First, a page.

One Reason Not to Avoid Market Timing

August 05, 1998

AQR Working Paper

From 1970–1996 the compound return on a portfolio of stocks mimicking the S&P 500 was better than the return from rolling over 1-month T-bills or from investing in long-term bonds. An investment in an “S&P 500 portfolio” of stocks for the full time period minus the stock market’s six best months, would lead to a return  equal to that of long-term bonds. Being out of the stock market for the best 13 months would lead to T-bill return.

In others words, missing only 13 months out of 27 years (324 months) eliminates the entire return premium for stocks versus T-bills, while retaining all of the stock market’s risk!

Severe consequences of this type are often used as an argument against “market timing,” often by those with a vested interest in keeping investors in stocks. However, there is a problem with the above line of reasoning. Examining only the potential harm from timing is entirely one-sided. The potential benefits to timing are of similar magnitude to the potential losses.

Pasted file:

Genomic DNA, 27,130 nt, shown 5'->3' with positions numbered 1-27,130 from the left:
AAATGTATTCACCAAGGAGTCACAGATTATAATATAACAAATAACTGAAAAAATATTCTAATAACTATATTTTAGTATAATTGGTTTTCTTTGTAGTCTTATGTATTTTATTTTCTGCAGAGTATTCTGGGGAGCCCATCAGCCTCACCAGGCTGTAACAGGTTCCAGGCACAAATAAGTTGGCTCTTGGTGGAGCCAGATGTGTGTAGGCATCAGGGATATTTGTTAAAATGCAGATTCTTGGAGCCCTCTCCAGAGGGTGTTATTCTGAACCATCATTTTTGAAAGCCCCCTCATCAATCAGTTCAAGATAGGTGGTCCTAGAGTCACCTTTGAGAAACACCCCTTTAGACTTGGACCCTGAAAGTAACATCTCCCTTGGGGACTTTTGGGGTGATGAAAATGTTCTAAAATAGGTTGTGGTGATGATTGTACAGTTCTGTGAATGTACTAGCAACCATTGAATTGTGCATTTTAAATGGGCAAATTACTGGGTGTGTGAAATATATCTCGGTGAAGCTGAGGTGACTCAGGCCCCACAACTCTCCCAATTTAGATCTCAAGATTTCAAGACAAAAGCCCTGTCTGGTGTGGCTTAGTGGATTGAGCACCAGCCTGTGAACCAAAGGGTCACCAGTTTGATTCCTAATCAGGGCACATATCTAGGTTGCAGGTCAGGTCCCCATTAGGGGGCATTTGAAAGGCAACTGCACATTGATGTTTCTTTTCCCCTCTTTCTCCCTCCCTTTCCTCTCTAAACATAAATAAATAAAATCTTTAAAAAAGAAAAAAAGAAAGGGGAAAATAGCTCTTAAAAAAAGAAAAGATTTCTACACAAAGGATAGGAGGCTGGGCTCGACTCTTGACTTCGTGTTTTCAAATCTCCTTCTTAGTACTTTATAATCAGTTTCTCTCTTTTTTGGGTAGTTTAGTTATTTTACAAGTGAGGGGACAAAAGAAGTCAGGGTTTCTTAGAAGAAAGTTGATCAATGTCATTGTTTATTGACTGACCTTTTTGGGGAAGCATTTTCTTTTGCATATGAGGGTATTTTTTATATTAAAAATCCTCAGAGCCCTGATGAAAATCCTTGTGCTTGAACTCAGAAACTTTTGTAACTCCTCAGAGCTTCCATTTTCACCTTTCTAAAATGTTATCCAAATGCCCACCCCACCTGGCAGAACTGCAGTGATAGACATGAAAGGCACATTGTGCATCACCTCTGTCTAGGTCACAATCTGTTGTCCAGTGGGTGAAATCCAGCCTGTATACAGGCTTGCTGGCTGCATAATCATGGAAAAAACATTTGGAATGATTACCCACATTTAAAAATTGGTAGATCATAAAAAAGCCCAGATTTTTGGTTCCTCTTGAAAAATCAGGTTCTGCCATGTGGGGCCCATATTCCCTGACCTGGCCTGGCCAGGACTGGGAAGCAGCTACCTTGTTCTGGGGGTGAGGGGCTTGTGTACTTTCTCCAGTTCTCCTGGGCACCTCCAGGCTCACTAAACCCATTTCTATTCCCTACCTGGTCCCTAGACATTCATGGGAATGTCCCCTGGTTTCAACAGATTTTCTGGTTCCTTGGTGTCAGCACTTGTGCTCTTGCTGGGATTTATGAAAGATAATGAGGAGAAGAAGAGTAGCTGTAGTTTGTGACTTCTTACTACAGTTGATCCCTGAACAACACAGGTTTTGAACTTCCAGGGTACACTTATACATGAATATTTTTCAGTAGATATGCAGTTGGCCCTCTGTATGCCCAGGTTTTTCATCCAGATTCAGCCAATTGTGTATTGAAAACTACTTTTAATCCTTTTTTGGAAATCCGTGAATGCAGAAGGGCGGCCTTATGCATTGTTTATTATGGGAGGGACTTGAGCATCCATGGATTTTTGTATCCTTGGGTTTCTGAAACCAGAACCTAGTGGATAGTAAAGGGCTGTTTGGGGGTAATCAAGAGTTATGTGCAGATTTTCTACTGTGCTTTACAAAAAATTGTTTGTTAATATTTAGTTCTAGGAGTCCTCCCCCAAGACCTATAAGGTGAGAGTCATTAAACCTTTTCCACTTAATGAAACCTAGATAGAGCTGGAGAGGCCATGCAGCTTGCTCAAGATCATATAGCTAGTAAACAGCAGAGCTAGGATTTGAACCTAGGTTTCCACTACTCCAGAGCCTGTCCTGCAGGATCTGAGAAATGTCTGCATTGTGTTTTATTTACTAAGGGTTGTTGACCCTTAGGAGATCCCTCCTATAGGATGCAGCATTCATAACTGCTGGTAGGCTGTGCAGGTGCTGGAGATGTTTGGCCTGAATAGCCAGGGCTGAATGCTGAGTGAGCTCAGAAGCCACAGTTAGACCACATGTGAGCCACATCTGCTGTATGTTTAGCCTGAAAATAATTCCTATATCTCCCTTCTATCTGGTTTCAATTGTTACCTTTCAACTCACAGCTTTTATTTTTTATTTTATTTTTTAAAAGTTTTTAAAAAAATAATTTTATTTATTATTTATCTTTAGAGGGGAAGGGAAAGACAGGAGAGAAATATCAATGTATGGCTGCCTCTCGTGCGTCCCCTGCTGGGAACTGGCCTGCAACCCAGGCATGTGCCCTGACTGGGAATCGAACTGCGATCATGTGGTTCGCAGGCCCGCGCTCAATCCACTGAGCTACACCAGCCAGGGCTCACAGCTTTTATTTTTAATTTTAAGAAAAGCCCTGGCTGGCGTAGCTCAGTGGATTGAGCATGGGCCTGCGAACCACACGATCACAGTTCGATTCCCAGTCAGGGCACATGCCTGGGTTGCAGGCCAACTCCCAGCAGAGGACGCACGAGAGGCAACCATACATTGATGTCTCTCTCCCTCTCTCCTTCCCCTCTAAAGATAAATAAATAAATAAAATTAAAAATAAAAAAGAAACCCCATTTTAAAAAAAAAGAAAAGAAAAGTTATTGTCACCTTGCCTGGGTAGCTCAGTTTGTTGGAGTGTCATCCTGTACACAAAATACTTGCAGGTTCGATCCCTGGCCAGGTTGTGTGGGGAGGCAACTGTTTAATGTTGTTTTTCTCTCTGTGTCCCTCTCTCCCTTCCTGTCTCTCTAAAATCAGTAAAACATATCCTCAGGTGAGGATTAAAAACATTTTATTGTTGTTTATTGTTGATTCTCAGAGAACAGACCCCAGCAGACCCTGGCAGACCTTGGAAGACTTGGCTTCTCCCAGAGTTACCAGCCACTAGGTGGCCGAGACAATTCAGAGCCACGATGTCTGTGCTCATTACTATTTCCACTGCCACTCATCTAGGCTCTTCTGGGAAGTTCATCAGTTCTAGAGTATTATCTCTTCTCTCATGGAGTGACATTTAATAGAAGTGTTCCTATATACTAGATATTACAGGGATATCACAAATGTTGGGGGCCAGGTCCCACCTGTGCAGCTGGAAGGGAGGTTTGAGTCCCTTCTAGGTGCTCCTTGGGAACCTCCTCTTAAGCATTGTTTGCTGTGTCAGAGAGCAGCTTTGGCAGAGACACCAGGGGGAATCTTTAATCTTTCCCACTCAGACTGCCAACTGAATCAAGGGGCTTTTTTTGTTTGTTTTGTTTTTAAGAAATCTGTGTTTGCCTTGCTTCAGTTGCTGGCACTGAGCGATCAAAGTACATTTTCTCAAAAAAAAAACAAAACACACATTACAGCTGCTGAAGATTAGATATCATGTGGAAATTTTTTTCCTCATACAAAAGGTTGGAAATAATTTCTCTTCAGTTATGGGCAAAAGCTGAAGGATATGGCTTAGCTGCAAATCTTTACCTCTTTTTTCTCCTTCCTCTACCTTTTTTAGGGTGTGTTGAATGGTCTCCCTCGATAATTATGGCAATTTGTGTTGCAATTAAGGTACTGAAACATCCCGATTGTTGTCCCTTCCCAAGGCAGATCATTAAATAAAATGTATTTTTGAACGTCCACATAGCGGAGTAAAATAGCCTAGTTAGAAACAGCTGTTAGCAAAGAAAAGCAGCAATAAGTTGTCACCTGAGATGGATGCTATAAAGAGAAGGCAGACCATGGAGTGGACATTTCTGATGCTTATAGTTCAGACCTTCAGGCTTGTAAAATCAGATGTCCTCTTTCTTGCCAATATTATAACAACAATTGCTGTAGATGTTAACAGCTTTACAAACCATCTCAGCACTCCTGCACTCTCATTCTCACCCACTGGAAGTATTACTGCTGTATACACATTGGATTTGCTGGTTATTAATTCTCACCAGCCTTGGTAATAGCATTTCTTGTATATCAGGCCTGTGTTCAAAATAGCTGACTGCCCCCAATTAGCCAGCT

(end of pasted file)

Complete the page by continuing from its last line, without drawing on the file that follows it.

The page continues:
This paper does not advocate market timing. In general, like all active management, market timing should be undertaken only to the extent an investor feels his skills overcome the hurdles. If investors believe they have no skill after hurdles (call this net skill), then they should not time the market at all. Investors with a small amount of net skill should only allow small deviations from the otherwise optimal passive market portfolio. Only for investors who truly believe they have a large amount of net skill (a presumably rare event) are large market timing bets rational.



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